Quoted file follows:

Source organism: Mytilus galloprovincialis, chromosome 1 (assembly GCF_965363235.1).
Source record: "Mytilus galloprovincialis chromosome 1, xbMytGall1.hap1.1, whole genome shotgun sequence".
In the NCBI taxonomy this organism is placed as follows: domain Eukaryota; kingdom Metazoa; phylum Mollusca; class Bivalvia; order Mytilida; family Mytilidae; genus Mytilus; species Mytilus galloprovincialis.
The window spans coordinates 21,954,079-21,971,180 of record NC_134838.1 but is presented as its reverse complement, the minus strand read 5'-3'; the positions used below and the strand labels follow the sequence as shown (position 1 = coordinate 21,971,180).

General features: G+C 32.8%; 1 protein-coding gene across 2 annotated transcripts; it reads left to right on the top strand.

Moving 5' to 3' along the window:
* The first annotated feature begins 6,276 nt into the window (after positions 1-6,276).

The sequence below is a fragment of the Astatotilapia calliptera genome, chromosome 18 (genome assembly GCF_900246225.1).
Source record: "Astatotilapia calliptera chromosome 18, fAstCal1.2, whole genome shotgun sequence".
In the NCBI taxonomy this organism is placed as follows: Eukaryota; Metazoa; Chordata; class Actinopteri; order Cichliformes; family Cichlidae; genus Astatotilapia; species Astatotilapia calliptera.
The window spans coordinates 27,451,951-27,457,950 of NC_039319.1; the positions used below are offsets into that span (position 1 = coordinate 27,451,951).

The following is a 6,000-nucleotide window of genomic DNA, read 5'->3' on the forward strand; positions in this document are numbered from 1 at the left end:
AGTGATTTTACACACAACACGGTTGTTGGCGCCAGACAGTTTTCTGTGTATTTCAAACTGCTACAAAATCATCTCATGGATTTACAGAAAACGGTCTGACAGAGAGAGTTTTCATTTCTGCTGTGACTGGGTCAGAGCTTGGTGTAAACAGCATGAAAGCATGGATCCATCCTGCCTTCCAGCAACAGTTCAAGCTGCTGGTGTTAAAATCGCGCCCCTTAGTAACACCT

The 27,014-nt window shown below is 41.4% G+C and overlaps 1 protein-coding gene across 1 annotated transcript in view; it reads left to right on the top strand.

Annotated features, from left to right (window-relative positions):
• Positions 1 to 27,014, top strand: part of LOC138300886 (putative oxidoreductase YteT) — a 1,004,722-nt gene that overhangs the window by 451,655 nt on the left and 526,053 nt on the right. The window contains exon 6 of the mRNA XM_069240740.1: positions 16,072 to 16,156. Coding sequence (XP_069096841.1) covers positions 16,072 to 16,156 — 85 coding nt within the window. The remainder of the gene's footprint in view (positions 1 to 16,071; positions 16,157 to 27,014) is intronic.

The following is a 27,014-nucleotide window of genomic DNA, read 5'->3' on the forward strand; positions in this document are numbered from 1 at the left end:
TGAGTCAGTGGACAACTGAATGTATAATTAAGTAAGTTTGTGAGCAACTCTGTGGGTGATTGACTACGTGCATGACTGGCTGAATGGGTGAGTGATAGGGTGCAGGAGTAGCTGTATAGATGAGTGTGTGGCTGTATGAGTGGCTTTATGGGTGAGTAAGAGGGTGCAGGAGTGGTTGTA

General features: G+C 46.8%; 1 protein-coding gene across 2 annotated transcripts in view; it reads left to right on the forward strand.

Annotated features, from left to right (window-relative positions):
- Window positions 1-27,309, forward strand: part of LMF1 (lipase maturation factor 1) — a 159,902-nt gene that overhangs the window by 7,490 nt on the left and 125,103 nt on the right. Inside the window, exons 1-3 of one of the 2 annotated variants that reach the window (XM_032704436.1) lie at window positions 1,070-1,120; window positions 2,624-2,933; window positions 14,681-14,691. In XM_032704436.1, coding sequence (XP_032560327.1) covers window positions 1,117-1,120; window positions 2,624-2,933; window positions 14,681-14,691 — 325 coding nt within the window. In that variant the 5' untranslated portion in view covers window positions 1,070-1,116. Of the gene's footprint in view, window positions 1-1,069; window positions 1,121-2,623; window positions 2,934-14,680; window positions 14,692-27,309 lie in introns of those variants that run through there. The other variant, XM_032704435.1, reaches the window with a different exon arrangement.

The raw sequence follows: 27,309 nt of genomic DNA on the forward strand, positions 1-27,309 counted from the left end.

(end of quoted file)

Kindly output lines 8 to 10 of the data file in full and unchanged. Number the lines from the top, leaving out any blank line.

The sequence below is a fragment of the Astatotilapia calliptera genome, chromosome 18 (genome assembly GCF_900246225.1).
Source record: "Astatotilapia calliptera chromosome 18, fAstCal1.2, whole genome shotgun sequence".
In the NCBI taxonomy this organism is placed as follows: Eukaryota; Metazoa; Chordata; class Actinopteri; order Cichliformes; family Cichlidae; genus Astatotilapia; species Astatotilapia calliptera.